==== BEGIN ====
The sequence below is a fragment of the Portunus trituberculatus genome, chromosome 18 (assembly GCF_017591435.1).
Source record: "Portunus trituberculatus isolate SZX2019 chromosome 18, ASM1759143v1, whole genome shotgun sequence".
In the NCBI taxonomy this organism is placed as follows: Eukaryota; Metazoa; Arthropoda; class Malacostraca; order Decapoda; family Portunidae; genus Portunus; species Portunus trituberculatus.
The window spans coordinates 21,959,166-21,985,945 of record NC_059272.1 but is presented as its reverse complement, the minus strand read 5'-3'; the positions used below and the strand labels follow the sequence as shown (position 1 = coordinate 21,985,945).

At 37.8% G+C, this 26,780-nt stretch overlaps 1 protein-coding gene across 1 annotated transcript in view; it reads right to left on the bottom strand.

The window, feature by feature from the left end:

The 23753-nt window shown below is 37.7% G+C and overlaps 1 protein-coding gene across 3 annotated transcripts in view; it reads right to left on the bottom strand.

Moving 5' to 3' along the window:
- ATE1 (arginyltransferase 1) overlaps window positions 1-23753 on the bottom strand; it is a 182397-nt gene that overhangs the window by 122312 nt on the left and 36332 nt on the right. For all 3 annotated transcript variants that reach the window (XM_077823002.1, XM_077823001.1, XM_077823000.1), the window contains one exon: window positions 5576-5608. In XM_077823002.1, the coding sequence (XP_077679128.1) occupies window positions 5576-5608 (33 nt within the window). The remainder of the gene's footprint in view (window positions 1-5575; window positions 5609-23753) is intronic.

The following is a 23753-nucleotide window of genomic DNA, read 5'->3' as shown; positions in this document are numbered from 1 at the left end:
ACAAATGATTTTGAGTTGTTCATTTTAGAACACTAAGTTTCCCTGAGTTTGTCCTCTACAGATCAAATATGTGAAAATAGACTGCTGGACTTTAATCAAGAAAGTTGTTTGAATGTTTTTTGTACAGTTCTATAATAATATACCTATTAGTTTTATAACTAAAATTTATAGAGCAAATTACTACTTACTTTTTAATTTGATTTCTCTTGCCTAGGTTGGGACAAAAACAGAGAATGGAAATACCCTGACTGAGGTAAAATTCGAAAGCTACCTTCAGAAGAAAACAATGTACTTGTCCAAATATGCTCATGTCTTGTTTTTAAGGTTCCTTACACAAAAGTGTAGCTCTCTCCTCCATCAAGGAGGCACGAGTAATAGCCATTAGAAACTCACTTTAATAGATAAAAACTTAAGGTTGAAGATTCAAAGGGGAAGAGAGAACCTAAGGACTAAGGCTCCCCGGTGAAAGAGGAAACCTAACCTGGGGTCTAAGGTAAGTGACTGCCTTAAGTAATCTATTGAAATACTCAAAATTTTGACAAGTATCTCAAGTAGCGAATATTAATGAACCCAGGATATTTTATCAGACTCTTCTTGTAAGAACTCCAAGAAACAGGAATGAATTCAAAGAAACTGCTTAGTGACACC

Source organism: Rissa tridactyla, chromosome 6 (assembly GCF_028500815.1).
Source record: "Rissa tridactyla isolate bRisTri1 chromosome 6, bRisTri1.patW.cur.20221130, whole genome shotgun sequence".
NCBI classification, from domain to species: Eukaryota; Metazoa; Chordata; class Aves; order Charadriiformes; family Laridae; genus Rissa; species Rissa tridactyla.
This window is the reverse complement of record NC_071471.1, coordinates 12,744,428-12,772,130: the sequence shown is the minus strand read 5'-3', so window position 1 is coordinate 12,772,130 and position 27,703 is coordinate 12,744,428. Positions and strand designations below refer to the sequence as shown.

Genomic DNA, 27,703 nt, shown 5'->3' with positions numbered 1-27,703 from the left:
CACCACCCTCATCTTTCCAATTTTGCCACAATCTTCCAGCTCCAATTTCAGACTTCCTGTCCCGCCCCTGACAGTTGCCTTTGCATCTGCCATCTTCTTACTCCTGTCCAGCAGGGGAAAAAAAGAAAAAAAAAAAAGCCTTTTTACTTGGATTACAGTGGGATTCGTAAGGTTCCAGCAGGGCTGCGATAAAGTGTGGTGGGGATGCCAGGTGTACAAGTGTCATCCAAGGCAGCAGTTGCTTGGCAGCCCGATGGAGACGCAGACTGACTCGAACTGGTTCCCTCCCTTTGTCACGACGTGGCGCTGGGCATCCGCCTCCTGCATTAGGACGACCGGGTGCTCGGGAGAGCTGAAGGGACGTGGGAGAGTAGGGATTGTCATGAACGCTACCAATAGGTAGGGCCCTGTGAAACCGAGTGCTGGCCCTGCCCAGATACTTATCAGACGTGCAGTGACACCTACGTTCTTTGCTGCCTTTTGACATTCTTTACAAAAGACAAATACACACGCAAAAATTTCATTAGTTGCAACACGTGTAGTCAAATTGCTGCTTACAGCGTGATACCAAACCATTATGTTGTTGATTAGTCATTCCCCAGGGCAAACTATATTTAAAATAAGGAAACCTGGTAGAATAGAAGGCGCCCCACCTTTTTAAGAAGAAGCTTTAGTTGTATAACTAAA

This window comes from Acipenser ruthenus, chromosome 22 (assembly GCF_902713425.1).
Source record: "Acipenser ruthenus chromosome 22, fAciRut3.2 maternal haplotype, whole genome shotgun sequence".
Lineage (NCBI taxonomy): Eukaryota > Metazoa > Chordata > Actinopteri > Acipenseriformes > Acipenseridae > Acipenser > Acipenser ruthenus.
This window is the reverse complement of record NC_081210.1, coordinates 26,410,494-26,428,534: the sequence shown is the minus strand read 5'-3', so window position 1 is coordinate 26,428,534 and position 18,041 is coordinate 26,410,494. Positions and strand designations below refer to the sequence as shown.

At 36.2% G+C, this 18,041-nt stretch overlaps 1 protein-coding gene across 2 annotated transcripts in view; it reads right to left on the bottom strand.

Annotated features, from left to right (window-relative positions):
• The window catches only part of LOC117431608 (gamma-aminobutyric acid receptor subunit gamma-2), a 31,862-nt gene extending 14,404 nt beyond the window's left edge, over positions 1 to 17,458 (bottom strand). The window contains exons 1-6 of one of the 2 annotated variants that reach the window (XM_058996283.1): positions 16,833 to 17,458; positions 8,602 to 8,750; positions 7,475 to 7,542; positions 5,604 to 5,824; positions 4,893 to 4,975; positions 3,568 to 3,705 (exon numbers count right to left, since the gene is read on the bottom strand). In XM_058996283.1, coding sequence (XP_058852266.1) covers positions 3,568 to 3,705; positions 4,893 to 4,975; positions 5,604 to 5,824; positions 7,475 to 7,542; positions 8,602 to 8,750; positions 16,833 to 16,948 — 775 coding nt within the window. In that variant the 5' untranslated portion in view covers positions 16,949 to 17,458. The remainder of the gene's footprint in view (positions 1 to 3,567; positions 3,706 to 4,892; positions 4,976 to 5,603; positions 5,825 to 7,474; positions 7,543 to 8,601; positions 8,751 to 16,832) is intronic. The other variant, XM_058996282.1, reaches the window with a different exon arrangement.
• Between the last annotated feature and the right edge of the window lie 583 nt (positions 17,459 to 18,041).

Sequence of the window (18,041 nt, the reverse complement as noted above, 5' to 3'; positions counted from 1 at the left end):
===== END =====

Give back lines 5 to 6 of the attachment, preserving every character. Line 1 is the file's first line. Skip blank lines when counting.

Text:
At 37.8% G+C, this 26,780-nt stretch overlaps 1 protein-coding gene across 1 annotated transcript in view; it reads right to left on the bottom strand.

The window, feature by feature from the left end: